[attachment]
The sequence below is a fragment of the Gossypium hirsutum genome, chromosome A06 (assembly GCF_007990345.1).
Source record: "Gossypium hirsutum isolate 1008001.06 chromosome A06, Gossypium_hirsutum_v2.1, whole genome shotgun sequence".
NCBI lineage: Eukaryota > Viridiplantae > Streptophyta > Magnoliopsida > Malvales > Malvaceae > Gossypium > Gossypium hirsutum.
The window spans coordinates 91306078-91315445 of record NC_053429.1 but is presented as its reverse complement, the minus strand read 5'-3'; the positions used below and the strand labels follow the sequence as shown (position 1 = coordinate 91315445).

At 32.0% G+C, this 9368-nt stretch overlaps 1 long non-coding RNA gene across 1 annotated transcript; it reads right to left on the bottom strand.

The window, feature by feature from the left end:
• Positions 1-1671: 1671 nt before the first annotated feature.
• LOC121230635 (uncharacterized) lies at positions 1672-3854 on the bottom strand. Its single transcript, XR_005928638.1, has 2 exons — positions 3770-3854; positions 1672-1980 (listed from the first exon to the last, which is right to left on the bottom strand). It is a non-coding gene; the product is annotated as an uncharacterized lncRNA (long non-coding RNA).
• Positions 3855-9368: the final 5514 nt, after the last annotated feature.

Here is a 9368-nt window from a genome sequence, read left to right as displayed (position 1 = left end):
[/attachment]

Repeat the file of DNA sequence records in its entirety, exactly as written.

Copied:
The sequence below is a fragment of the Gossypium hirsutum genome, chromosome A06 (assembly GCF_007990345.1).
Source record: "Gossypium hirsutum isolate 1008001.06 chromosome A06, Gossypium_hirsutum_v2.1, whole genome shotgun sequence".
NCBI lineage: Eukaryota > Viridiplantae > Streptophyta > Magnoliopsida > Malvales > Malvaceae > Gossypium > Gossypium hirsutum.
The window spans coordinates 91306078-91315445 of record NC_053429.1 but is presented as its reverse complement, the minus strand read 5'-3'; the positions used below and the strand labels follow the sequence as shown (position 1 = coordinate 91315445).

At 32.0% G+C, this 9368-nt stretch overlaps 1 long non-coding RNA gene across 1 annotated transcript; it reads right to left on the bottom strand.

The window, feature by feature from the left end:
• Positions 1-1671: 1671 nt before the first annotated feature.
• LOC121230635 (uncharacterized) lies at positions 1672-3854 on the bottom strand. Its single transcript, XR_005928638.1, has 2 exons — positions 3770-3854; positions 1672-1980 (listed from the first exon to the last, which is right to left on the bottom strand). It is a non-coding gene; the product is annotated as an uncharacterized lncRNA (long non-coding RNA).
• Positions 3855-9368: the final 5514 nt, after the last annotated feature.

Here is a 9368-nt window from a genome sequence, read left to right as displayed (position 1 = left end):